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    The debate on Mr. Villiers's annual motion, on June 10, produced still further evidences of the decline of Protectionist principles. On that occasion Sir James Graham, who was currently believed to be better acquainted with the feelings of the Premier than any other of the Ministers, said, "He would not deny that it was his opinion, that by a gradual and cautious policy it was expedient to bring our system of Corn Laws into a nearer approximation to those wholesome principles which governed legislation with respect to other industrial departments. But it was his conviction that suddenly and at once to throw open the trade in corn would be inconsistent with the well-being of the community, and would give such a shock to the agricultural interest as would throw many other interests into a state of convulsion. The object of every Government, without distinction of party, for the last twenty years, had been to substitute protecting duties for prohibitory duties, and to reduce gradually protecting duties, where it had them to deal with. He approved of this as a safe principle, and showed that it was the keystone of the policy of Sir Robert Peel.... If they could show him that Free Trade with open ports would produce a more abundant supply to the labourer, they would make him [Sir James] a convert to the doctrine of Free Trade in corn. He confessed that he placed no value on the fixed duty of four shillings lately proposed; it would be of no avail as a protection, whilst it would be liable to all the obloquy of a protecting duty; and he therefore thought that if they got rid of the present Corn Law, they had better assent to a total repeal." Sir Robert Peel spoke more cautiously; but he began by striking away a favourite maxim of his party, in observing that experience proved that the high price of corn was not accompanied by a high rate of wages, and that wages did not vary with the price of corn. He said that he "must proceed, in pursuance of his own policy, to reconcile the gradual approach of our legislation to sound principle on this subject, with the interests which had grown up under a different state of things;" but he admitted that it would be "impossible to maintain any law on the ground that it was intended to keep up rents."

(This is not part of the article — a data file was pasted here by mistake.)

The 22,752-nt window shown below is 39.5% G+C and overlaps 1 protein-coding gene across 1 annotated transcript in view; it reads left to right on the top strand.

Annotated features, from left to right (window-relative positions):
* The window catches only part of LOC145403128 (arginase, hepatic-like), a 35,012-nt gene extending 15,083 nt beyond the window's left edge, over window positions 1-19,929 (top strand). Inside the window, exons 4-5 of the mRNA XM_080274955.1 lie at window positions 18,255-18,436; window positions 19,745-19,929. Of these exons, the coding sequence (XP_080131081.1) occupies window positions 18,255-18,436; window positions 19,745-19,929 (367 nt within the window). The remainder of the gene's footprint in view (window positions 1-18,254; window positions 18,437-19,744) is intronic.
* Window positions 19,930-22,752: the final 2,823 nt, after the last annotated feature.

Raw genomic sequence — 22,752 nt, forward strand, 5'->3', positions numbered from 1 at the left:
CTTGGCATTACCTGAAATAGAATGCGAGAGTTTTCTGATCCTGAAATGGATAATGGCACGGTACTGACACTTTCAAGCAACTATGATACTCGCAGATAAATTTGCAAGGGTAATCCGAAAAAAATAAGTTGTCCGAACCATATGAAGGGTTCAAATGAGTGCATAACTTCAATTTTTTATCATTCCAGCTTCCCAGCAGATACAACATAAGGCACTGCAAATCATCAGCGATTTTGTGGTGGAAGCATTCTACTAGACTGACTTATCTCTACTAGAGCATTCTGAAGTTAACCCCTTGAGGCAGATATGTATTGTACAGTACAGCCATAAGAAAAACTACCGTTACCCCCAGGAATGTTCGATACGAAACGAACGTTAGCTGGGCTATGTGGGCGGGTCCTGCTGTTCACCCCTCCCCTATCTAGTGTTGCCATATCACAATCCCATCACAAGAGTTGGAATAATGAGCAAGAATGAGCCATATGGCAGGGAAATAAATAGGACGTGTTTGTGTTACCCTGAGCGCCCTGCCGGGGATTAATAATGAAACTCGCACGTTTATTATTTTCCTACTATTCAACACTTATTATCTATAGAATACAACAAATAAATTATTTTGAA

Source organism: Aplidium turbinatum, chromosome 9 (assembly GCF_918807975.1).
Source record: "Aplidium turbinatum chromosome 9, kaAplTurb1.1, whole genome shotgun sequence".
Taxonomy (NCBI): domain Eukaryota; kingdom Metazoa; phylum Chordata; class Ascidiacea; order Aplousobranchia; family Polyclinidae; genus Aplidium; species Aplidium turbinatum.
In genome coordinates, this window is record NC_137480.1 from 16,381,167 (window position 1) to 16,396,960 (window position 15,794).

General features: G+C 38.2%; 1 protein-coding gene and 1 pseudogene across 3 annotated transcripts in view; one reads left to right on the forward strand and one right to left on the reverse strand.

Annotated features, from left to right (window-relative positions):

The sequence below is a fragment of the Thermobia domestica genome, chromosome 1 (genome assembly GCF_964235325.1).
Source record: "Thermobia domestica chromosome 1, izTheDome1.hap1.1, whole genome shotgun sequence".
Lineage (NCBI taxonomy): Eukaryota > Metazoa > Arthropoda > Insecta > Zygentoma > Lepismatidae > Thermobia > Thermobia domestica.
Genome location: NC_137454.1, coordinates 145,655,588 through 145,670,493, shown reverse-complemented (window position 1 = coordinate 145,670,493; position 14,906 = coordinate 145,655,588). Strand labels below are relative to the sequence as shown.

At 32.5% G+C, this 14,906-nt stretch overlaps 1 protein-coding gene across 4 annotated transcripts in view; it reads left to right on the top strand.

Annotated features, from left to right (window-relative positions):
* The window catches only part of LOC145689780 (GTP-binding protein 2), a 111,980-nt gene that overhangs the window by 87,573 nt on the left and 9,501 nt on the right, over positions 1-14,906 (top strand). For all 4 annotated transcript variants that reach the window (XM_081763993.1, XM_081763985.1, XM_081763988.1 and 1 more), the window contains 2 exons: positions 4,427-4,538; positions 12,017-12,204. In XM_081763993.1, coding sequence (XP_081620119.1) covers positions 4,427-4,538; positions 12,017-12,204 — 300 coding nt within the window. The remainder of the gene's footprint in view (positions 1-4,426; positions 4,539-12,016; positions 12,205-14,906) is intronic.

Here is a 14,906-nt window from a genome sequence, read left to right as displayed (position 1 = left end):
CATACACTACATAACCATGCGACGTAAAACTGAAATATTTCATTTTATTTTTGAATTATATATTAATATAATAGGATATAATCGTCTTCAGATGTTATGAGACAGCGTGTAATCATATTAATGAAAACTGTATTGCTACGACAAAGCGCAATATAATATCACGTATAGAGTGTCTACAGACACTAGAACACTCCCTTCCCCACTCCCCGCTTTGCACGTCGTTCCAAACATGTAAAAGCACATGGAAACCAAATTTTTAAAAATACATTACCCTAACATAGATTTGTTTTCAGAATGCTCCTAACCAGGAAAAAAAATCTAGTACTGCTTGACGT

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    The war in America, amid the absorbing momentousness of the gigantic conflict in Europe, went on with little attention from Ministers at home, and, consequently, with the results which seem destined to attend Britain's campaigns in that quarter. In Canada, which the Americans were particularly anxious to obtain, there was a most meagre and inadequate British force; and, what was much worse, the Ministry still continued there the incompetent governor, Sir George Prevost. The only circumstances to which Britain owed the preservation of those provinces were the loyalty of the people and the sterling bravery of the handful of soldiers. Early in the year 1813 the American general, Dearborn, suddenly approached York, on Lake Ontario, and attacked it, supported by the flotilla under command of Commodore Chauncey. The British had about seven hundred men there, partly regulars, partly militia, with some few Indians. General Sheaffe drew off the main part of his force, and left the rest to capitulate, abandoning a considerable quantity of military and other stores, which were most desirable for the Americans. The British Government ought to have taken care to have had a fleet on the lakes, but this had been neglected, so that the Americans could not be prevented from bearing down on any point of the lake frontiers. Dearborn, having a strong flotilla, embarked the stores he won at York and sailed for Niagara, where he landed at Fort George, with six thousand infantry, two hundred and fifty cavalry, and a good train of artillery. The British there, under Vincent, were not a fourth of the enemy. Vincent, therefore, after some gallant fighting, retired up the strait to Burlington Bay, about fifty miles from Fort George, and, collecting the little garrisons from Fort Erie and other points, found himself at the head of about one thousand six hundred men, and resolved to make a stand. Dearborn, rendered confident by his great superiority of numbers, marched after him, and, on the 4th of June, was seen approaching the British position. He encamped about five miles from Vincent, with three thousand five hundred men and nine pieces of artillery. He intended to attack the next morning, but in this he was forestalled; for Colonel Harvey[106] reconnoitred his camp, and advised General Vincent to assault it at midnight with fixed bayonets. This was done, and though the attacking party numbered only seven hundred and four men, the Americans fled in all directions, leaving two generals, one hundred prisoners, and four pieces of artillery in their hands. Colonel Harvey, who had headed the charge, returned to the British camp loaded with booty. It was expected that, in the morning, when Dearborn ascertained the inferior force of British, he would renew the fight; but after destroying provisions and stores, to facilitate his flight, he decamped, and only halted eleven miles off, where he met with strong reinforcements.